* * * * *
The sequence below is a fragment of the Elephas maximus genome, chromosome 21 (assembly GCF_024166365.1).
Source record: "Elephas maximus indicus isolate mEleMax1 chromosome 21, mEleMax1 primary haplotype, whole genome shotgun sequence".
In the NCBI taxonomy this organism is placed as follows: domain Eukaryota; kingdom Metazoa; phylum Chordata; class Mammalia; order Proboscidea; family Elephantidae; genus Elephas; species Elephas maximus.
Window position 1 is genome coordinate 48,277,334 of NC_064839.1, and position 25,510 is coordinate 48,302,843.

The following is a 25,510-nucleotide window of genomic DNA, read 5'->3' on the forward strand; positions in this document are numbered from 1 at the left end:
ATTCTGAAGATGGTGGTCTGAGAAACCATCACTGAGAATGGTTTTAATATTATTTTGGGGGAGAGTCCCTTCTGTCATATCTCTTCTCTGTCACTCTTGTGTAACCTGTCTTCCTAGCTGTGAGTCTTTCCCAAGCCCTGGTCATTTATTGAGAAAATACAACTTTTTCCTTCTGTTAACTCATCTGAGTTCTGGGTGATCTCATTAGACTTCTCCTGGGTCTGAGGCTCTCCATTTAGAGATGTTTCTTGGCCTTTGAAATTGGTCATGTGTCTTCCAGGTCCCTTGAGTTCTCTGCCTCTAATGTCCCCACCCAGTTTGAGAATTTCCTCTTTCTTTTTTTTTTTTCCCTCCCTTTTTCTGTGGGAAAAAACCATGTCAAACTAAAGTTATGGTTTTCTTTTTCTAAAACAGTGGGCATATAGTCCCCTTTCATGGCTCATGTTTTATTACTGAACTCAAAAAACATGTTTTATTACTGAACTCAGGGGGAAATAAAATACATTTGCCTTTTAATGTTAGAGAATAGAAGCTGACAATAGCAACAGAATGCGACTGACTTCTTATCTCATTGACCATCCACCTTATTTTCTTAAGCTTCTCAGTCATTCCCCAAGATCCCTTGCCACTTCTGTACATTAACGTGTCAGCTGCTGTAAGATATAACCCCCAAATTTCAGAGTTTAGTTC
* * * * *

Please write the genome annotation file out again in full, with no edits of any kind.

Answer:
The sequence below is a fragment of the Elephas maximus genome, chromosome 21 (assembly GCF_024166365.1).
Source record: "Elephas maximus indicus isolate mEleMax1 chromosome 21, mEleMax1 primary haplotype, whole genome shotgun sequence".
In the NCBI taxonomy this organism is placed as follows: domain Eukaryota; kingdom Metazoa; phylum Chordata; class Mammalia; order Proboscidea; family Elephantidae; genus Elephas; species Elephas maximus.
Window position 1 is genome coordinate 48,277,334 of NC_064839.1, and position 25,510 is coordinate 48,302,843.

The following is a 25,510-nucleotide window of genomic DNA, read 5'->3' on the forward strand; positions in this document are numbered from 1 at the left end:
ATTCTGAAGATGGTGGTCTGAGAAACCATCACTGAGAATGGTTTTAATATTATTTTGGGGGAGAGTCCCTTCTGTCATATCTCTTCTCTGTCACTCTTGTGTAACCTGTCTTCCTAGCTGTGAGTCTTTCCCAAGCCCTGGTCATTTATTGAGAAAATACAACTTTTTCCTTCTGTTAACTCATCTGAGTTCTGGGTGATCTCATTAGACTTCTCCTGGGTCTGAGGCTCTCCATTTAGAGATGTTTCTTGGCCTTTGAAATTGGTCATGTGTCTTCCAGGTCCCTTGAGTTCTCTGCCTCTAATGTCCCCACCCAGTTTGAGAATTTCCTCTTTCTTTTTTTTTTTTCCCTCCCTTTTTCTGTGGGAAAAAACCATGTCAAACTAAAGTTATGGTTTTCTTTTTCTAAAACAGTGGGCATATAGTCCCCTTTCATGGCTCATGTTTTATTACTGAACTCAAAAAACATGTTTTATTACTGAACTCAGGGGGAAATAAAATACATTTGCCTTTTAATGTTAGAGAATAGAAGCTGACAATAGCAACAGAATGCGACTGACTTCTTATCTCATTGACCATCCACCTTATTTTCTTAAGCTTCTCAGTCATTCCCCAAGATCCCTTGCCACTTCTGTACATTAACGTGTCAGCTGCTGTAAGATATAACCCCCAAATTTCAGAGTTTAGTTC